The search for the perfect tree is not as easy as you'd think...

Two days after Thanksgiving, and the turkey had barely been picked over, before it was time to move on to the next 'Holiday'...This time Christmas and a little trip to a Tree Farm.  'C'mon join us' said Kate failing to inform that we'd be leaving for this little adventure at 8am 'to beat the traffic and the crowds...'

So sleepily, but soon fortified with coffees, our three families hit the road (in this case the New Jersey Turnpike) and headed for Monroe, New Jersey to Lantier Tree Farm, which has been part of our friends' family tradition for a couple of generations.  Lantier did not disappoint, they have it all - the trees (4 different varieties, over 50,000 trees to choose from) the music (carols booming from outdoor speakers) the decorations (a shed full of homemade ornaments and other assorted goodies), hayrides, and of course, the food.  Their funnel cake and hot apple cider are divine and actually worth the 45 minute drive from where we live - not to mention all part of the overall experience.

Funnel Cake - a Jersey Delight
Funnel cake has its origins in the Pennsylvania Dutch region, though these days is most likely to be found in fairgrounds and amusement parks - and in this part of the world, at the Jersey Shore. I had only recently tasted this gourmet(?!) delight and that time it was cold so, at Lantiers, it was compulsory to try their freshly made, hot out of the fryer version.  Basically it is a type of unleavened batter poured directly into hot oil with a funnel shaped jug - hence the name.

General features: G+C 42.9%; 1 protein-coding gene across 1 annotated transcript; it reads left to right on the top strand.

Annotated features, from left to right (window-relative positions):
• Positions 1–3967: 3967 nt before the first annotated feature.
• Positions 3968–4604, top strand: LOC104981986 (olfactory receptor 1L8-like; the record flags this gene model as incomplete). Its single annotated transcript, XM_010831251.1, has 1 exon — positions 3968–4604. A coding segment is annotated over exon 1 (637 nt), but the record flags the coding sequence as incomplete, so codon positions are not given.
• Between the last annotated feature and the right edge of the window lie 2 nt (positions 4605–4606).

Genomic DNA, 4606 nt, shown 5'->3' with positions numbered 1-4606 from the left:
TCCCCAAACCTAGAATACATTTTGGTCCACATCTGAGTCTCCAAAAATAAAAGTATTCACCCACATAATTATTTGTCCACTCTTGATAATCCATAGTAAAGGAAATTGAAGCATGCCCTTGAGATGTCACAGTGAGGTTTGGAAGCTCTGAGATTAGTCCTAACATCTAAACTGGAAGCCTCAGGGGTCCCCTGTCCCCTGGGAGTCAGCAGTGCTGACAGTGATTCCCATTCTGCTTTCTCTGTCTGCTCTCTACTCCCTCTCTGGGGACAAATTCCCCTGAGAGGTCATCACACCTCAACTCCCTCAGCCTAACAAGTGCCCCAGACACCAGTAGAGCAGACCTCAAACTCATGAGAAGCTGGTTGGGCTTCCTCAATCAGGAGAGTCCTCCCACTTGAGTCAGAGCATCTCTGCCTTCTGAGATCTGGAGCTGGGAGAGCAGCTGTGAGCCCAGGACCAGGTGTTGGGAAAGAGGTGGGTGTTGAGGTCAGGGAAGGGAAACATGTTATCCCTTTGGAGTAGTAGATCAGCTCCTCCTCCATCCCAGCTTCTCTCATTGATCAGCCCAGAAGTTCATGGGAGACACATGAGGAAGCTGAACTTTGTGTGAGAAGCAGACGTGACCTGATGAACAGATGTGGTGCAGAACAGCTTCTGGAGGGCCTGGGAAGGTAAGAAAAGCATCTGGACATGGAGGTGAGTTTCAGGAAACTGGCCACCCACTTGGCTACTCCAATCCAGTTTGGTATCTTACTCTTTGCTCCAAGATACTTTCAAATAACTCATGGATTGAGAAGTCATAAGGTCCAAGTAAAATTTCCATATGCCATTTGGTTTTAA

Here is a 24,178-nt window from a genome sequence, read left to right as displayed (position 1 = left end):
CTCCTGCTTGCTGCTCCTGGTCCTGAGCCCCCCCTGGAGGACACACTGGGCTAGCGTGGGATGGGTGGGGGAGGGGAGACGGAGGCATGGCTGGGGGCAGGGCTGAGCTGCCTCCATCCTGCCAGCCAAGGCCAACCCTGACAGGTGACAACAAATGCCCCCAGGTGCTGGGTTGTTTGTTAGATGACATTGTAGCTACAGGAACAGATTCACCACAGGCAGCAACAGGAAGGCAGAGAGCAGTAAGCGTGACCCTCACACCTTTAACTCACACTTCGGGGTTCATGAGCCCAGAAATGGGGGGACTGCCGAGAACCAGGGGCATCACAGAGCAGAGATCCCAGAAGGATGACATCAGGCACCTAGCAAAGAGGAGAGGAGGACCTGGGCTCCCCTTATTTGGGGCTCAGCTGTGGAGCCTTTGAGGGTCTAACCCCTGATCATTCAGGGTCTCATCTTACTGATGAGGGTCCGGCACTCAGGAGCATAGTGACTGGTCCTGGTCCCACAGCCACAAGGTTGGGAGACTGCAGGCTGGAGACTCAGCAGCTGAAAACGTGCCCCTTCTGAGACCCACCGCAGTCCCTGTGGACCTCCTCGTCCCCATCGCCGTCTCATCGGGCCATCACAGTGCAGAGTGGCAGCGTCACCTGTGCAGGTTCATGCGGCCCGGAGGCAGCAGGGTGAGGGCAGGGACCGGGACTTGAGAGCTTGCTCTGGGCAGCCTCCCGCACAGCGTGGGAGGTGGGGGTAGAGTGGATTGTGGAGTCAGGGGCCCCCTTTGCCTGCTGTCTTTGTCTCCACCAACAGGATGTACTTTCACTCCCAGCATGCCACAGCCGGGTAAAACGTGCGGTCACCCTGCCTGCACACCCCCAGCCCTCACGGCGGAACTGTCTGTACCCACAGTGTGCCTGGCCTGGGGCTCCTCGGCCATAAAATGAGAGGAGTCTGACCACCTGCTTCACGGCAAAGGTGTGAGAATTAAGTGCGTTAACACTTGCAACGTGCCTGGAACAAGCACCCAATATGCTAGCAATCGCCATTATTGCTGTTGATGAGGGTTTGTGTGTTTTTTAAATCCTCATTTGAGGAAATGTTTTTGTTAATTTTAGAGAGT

Lantier's funnel cake was delicious - light crisp batter, not too oily, that had us all going back for seconds (and thirds and fourths!).

Now my husband actually comes from a family of Christmas Tree farmers, back home in New Zealand.  I'm told that prior to the 1940's, us Kiwis didn't really go in much for the whole Christmas Tree buying thing, probably doing it DIY style and chopping down trees from neighbours' paddocks.  It was in fact the American servicemen, stationed in NZ during World War II who, missing the traditions of home started asking their kiwi counterparts where they could buy Christmas Trees...and so the Christmas tree industry was created - in Auckland anyway.

Misa Trees has been in my husband's family for 3 generations now and is still going strong.  It has kept the children and now grandchildren in summer jobs for many years and is still one of the only true 'tree farms' in the central city (Auckland) where you can wander round and choose a live tree to be freshly chopped (none of those fast-wilting, side of the road specimens here!).  There truly is nothing like the smell of fresh cut pine to bring on a wave of nostalgia.  

Sadly this year, my husband's Uncle Ron, current head of the tree dynasty has had to take a back seat in the day to day operations due to illness.  My brother in law however, has ably stepped in to run things this year and like the true financial analyst he is, (his day job) has been looking at subtle improvements to the business; sales forecasting, upgrading the distribution network and marketing.  Basically taking a leaf out of it's American counterparts' books - kind of like us kiwis copying those US servicemen in the first place!
Now, if he can introduce funnel cake to the proceedings, he might just be on to something...